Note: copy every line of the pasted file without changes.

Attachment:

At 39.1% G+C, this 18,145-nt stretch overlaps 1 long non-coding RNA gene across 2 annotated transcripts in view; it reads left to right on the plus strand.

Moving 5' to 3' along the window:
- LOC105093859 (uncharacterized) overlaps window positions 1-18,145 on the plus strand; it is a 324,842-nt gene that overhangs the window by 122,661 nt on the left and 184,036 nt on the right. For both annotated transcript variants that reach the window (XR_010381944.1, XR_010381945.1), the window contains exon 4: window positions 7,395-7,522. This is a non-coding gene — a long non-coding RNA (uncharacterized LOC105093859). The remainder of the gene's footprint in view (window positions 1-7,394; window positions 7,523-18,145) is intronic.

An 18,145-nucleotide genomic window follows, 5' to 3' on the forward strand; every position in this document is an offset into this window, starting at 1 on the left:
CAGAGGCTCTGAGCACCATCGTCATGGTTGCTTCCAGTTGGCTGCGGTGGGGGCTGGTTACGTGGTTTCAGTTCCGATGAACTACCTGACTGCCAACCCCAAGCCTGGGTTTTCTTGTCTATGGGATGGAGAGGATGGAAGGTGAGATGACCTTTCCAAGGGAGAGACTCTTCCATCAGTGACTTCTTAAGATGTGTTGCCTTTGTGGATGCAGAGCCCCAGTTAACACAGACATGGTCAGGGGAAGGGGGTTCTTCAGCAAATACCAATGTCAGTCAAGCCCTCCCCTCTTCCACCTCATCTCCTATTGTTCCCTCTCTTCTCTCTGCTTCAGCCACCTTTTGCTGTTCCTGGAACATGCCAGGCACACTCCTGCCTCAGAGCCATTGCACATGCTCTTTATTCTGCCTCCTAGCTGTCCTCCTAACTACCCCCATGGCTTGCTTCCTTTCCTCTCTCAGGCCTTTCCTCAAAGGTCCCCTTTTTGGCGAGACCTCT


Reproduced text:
At 39.1% G+C, this 18,145-nt stretch overlaps 1 long non-coding RNA gene across 2 annotated transcripts in view; it reads left to right on the plus strand.

Moving 5' to 3' along the window:
- LOC105093859 (uncharacterized) overlaps window positions 1-18,145 on the plus strand; it is a 324,842-nt gene that overhangs the window by 122,661 nt on the left and 184,036 nt on the right. For both annotated transcript variants that reach the window (XR_010381944.1, XR_010381945.1), the window contains exon 4: window positions 7,395-7,522. This is a non-coding gene — a long non-coding RNA (uncharacterized LOC105093859). The remainder of the gene's footprint in view (window positions 1-7,394; window positions 7,523-18,145) is intronic.

An 18,145-nucleotide genomic window follows, 5' to 3' on the forward strand; every position in this document is an offset into this window, starting at 1 on the left:
CAGAGGCTCTGAGCACCATCGTCATGGTTGCTTCCAGTTGGCTGCGGTGGGGGCTGGTTACGTGGTTTCAGTTCCGATGAACTACCTGACTGCCAACCCCAAGCCTGGGTTTTCTTGTCTATGGGATGGAGAGGATGGAAGGTGAGATGACCTTTCCAAGGGAGAGACTCTTCCATCAGTGACTTCTTAAGATGTGTTGCCTTTGTGGATGCAGAGCCCCAGTTAACACAGACATGGTCAGGGGAAGGGGGTTCTTCAGCAAATACCAATGTCAGTCAAGCCCTCCCCTCTTCCACCTCATCTCCTATTGTTCCCTCTCTTCTCTCTGCTTCAGCCACCTTTTGCTGTTCCTGGAACATGCCAGGCACACTCCTGCCTCAGAGCCATTGCACATGCTCTTTATTCTGCCTCCTAGCTGTCCTCCTAACTACCCCCATGGCTTGCTTCCTTTCCTCTCTCAGGCCTTTCCTCAAAGGTCCCCTTTTTGGCGAGACCTCT